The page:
For a new mother, the first diaper blowout undoubtedly is a game changer. I remember the first time, I came face-to-face with an exploding diaper, and let me just say it was unlike any diaper experience I’d encountered before. My first instinct was to immediately put Atticus in his baby bathtub fully clothed while I gathered my army of supplies to ward off the mess that lay before me. This seemed like the most logical place to contain the mess. As he screamed at the top of his lungs, I tried to assess the situation and determine the best approach for getting this sh*t storm under control.
Before I could tackle the actual diaper, I needed him unclothed, which was going to be a feat in and of itself. Successfully removing a poop soiled onsie without dragging it up a child’s back and smearing it over their head is like a Hail Mary pass in football. You pray to God it works or else you’re now in over your head, literally and figuratively. Because I am no stranger to diaper blowouts now, I’ve settled on an approach that involves rolling the onsie over and over again so that the poop becomes trapped inside the fabric of the onsie. Then I slowly remove one arm, take it over the head, and close out the endeavor with the other arm.
A Hazmat suit would come in useful right about now but what mom has time for a wardrobe change. There is after all a far greater task at hand. I think I go through at least a fourth of a container of wipes as I go to town wiping, cleaning, and scrubbing the mess that lays before me. Conservation is the last thing on my mind at this point, so I just keep pulling wipes out until the job is done. In some cases, wipes absolutely will not suffice. Desperate times call for desperate measures. At this point, abort all expectations that damage control is possible with wipes. Carefully place your child in the bathtub and let water work its magic. Your baby may be screaming bloody murder, but they’ll feel and smell much better when they’re fresh and clean.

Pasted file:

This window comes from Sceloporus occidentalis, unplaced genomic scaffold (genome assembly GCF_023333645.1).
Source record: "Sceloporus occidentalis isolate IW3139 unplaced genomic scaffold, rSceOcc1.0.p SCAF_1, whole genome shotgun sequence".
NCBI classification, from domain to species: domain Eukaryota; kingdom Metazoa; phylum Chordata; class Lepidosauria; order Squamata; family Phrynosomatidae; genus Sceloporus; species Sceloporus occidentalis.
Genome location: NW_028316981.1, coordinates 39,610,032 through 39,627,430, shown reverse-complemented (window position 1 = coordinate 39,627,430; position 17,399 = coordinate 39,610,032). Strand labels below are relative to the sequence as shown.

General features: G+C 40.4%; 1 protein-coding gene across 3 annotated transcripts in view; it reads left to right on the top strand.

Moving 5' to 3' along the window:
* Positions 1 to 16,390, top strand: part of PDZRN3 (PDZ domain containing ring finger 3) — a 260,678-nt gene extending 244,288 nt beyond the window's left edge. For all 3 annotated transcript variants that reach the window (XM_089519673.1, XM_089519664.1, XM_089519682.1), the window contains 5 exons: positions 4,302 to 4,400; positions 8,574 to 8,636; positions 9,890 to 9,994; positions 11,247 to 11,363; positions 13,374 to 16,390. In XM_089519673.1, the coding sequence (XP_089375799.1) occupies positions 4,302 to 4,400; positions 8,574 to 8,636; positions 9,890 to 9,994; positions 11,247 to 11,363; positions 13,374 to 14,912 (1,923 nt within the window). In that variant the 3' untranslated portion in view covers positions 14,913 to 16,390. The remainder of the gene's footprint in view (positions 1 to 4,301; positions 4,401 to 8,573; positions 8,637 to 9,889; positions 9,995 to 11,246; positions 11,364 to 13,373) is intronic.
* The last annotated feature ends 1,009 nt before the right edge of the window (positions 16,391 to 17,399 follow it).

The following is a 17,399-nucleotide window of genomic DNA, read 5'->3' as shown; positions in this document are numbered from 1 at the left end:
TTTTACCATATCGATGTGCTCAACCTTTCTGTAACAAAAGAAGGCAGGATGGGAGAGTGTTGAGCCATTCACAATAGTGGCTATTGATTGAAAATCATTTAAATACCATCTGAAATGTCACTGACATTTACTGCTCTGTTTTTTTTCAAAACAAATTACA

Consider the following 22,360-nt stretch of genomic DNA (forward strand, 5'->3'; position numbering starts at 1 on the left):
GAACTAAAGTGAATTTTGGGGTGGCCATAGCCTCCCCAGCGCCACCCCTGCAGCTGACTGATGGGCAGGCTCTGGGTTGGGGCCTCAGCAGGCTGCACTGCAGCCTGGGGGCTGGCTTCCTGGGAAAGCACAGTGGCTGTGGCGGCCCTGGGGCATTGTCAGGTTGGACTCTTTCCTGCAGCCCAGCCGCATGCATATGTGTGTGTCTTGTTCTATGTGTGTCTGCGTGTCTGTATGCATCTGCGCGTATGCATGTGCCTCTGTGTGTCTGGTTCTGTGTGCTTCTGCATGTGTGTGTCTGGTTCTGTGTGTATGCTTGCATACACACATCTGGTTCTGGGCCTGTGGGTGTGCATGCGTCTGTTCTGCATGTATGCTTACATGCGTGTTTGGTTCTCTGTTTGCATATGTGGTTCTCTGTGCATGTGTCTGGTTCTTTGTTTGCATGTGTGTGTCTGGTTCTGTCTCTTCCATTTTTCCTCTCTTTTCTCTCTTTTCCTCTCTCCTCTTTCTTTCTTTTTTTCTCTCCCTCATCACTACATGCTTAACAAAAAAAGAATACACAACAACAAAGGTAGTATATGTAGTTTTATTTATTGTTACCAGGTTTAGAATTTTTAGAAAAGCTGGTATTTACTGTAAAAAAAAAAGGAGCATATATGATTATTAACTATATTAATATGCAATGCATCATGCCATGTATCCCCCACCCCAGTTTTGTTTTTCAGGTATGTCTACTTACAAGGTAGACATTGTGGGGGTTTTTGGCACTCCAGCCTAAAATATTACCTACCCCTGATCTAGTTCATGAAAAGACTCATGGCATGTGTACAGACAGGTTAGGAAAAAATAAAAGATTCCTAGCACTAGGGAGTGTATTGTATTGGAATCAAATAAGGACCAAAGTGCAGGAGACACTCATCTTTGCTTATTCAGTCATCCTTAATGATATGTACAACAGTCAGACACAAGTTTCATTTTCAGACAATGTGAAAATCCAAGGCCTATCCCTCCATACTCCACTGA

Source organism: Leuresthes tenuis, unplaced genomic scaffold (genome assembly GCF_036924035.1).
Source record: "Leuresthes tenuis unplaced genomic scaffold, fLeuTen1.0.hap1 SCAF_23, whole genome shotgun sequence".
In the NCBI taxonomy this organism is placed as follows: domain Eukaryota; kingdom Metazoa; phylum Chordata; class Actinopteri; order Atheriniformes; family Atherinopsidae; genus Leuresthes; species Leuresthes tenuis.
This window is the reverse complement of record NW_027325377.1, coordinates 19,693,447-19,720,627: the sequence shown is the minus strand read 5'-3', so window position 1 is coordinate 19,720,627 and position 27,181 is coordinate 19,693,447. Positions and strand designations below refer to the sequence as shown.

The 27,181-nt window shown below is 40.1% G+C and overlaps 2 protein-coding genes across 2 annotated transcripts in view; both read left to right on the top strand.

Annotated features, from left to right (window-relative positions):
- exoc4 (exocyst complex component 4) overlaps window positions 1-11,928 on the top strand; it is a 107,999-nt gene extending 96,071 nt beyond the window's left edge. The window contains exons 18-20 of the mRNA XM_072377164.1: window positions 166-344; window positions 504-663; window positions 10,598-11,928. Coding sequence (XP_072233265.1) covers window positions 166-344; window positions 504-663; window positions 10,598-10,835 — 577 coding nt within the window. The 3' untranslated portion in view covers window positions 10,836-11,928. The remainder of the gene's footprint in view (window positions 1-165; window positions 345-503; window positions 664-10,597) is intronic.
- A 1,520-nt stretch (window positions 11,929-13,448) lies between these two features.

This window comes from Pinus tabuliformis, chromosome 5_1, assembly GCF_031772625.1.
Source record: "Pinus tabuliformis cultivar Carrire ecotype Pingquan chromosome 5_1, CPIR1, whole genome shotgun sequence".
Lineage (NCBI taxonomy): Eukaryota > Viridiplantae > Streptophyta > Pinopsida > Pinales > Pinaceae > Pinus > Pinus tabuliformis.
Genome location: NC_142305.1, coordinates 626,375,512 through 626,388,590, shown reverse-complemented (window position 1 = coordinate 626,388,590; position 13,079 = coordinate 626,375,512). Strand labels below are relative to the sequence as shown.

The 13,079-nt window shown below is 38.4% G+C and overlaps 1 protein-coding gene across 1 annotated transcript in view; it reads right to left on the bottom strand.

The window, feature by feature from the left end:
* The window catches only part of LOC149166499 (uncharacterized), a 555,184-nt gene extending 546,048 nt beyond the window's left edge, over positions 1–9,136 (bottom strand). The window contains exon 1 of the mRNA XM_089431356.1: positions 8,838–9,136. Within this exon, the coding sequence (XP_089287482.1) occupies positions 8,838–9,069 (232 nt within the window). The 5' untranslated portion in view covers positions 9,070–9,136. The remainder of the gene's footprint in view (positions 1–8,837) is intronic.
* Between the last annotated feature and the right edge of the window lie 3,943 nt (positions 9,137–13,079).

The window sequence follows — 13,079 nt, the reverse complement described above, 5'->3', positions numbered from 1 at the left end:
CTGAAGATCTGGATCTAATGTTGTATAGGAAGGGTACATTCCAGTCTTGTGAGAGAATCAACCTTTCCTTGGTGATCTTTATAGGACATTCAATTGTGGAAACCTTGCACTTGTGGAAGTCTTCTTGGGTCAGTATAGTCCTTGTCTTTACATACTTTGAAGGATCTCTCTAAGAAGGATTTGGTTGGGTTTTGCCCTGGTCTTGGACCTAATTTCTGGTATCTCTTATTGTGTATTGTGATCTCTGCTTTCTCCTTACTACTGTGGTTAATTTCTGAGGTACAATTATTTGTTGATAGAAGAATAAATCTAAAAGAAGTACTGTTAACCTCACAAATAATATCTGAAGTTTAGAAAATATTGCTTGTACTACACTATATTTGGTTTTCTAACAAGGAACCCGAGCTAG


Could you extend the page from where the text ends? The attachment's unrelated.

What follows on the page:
But what about unexpected blowouts in public places, you say? Sean and I tackled a blowout of epic proportions on our first expedition through the TSA security checkpoint at the airport. Atticus was happy as a clam being pushed along in his stroller. Just before it was time to go through security, Sean took him out of the car seat only to discover the after effects of an exploding diaper. I remember the image vividly. Sean calling me back towards the line to remove a squirming infant with poop running down his leg and out of the sides of his diaper from his arms. Liam was very loudly and unapologetically expressing his disgust. I paid no mind to his, “Eww’s” or to the gawking of the other travelers around me. I whipped out the changing pad, wipes, a fresh diaper, and a clean onsie from the diaper bag and proceeded to remedy the problem on one of the benches most people use to put their shoes back on after going through security. I didn’t have time to wait for the nearest bathroom because to be quite frank, “sh*t happens!”
According to several websites including Parents.com and New Kids-Center.com, a baby will soil somewhere between 2,000 and 3,000 diapers in their first year of life alone. This must be why terms like, “Holy Sh*t” and “Holy Crap” are a common part of a parent’s vernacular.
“Diaper spelled backwards is repaid. Think about it.” Marshall McLuhan, Canadian professor and philosopher
Diapering is a cyclical chore that has a clear beginning and a definitive end. For those of us knee deep in it, we are being repaid in spades for the number of diapers our own mothers changed when we were infants. Exploding diapers are undoubtedly one of the lower points of infant care. Thankfully the cuddles, giggles, and adorable smiles make up for the smellier moments we encounter on our journey as mothers. May you find laughter in these less than ideal moments knowing that “this poop shall pass.”